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Shaftesbury Theatre

A guide to the Shaftesbury Theatre in London's West End

The Shaftesbury Theatre, which began life in 1911 as the New Princes Theatre with an adaptation of The Three Musketeers, was the last theatre to be built on Shaftesbury Avenue.

In the hundred years or so since then it has enjoyed considerable success, with musicals such as Hair, which ran for five years, and West Side Story. It has also seen the transfer of smash Broadway musicals such as Gentlemen Prefer Blondes.

Located in the West End, the theatre is an ideal location at which to round off a day in the capital, close to attractions such as the British Museum and Covent Garden. It is also close to many popular restaurants and pubs, whether you're looking for pre- or post-theatre drinks, or a great theatre meal deal.

The Shaftesbury is four minutes walk from Tottenham Court Road tube station and five minutes from both Covent Garden and Holborn. It has a capacity of 1,400 accommodated across three levels: stall, royal circle and grand circle. Behind a modern exterior lies a lavish French-style interior with Ionic columns and elaborate plasterwork ensuring your visit to the theatre with family, friends or partner is a memorable one.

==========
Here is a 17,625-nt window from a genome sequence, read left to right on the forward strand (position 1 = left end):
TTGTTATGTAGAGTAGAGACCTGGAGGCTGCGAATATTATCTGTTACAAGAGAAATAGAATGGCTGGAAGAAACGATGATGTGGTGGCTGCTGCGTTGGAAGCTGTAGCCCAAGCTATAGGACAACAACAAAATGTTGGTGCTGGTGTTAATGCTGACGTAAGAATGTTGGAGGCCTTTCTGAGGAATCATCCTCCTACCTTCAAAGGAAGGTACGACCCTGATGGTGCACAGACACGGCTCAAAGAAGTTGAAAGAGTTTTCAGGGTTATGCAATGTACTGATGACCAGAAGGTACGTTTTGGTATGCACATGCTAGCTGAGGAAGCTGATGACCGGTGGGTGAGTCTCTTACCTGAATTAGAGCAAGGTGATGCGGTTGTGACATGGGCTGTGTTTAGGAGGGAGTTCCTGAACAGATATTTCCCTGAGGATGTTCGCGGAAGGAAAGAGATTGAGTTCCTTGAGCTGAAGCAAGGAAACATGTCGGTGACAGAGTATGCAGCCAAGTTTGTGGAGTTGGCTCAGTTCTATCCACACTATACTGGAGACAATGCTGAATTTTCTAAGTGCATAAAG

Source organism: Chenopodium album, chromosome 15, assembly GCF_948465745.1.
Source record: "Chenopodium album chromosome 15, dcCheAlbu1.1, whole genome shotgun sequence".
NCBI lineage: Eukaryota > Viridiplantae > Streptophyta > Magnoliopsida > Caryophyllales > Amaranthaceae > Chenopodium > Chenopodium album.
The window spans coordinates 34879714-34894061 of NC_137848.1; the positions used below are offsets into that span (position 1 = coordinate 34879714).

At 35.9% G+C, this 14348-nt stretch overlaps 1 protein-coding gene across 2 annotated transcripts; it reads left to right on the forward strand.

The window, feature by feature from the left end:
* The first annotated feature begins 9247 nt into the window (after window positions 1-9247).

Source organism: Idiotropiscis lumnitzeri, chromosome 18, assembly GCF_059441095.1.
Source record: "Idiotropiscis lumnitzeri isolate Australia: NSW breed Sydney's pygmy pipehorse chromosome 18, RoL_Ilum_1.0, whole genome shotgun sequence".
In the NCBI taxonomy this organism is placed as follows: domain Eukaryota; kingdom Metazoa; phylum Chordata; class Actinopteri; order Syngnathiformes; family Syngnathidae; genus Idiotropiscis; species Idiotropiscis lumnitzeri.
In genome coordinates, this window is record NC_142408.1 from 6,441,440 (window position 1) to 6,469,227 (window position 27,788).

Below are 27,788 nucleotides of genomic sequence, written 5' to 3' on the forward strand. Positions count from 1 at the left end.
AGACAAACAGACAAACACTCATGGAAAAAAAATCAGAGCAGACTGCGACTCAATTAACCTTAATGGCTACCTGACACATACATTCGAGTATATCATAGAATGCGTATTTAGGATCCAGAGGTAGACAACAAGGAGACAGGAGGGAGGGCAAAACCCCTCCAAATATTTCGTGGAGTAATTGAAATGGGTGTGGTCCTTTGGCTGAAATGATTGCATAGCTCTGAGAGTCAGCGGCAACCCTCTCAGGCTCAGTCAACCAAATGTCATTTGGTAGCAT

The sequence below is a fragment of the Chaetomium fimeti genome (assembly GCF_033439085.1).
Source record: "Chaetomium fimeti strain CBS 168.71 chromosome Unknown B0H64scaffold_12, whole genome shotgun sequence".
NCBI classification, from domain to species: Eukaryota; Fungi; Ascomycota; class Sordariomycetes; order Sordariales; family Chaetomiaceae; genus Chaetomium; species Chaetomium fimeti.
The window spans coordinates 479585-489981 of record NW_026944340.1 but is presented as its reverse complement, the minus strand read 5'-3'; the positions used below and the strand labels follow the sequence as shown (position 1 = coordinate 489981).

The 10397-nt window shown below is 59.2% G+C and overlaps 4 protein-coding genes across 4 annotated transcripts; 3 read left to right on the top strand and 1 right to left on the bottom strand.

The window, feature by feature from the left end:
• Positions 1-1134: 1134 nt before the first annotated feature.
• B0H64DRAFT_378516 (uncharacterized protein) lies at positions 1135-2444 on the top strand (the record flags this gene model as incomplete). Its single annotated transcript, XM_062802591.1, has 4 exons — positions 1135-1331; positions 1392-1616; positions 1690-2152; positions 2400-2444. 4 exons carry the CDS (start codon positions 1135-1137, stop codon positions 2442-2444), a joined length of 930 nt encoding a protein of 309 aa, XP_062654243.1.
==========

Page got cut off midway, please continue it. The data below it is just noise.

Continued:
The history

The Shaftesbury Theatre enjoyed early success with a season of Gilbert and Sullivan operas presented by the D'Oyly Carte Opera Company which became a regular fixture. In 1993, Basil Rathbone, best known these days for his film appearances as Sherlock Holmes, starred in a revival of the play Diplomacy. In the 1960s, after being sold to EMI and renamed the Shaftesbury, the venue hosted a number of transfers of Broadway shows. These included How to Succeed in Business Without Really Trying and Little Me (1964).

In the late 1960s and early 1970s, the musical Hair had a run of 1,998 performances which was only halted by the collapse of part of the auditorium ceiling. As with a number of other West End theatres, the venue fell threat to redevelopment but was saved after a successful campaign for its preservation. The theatre reopened in 1975 with West Side Story. Since then it has hosted a string of smash musicals including Carousel, Tommy, Thoroughly Modern Millie, Fame, Hairspray, Flashdance, Rock of Ages and Memphis.

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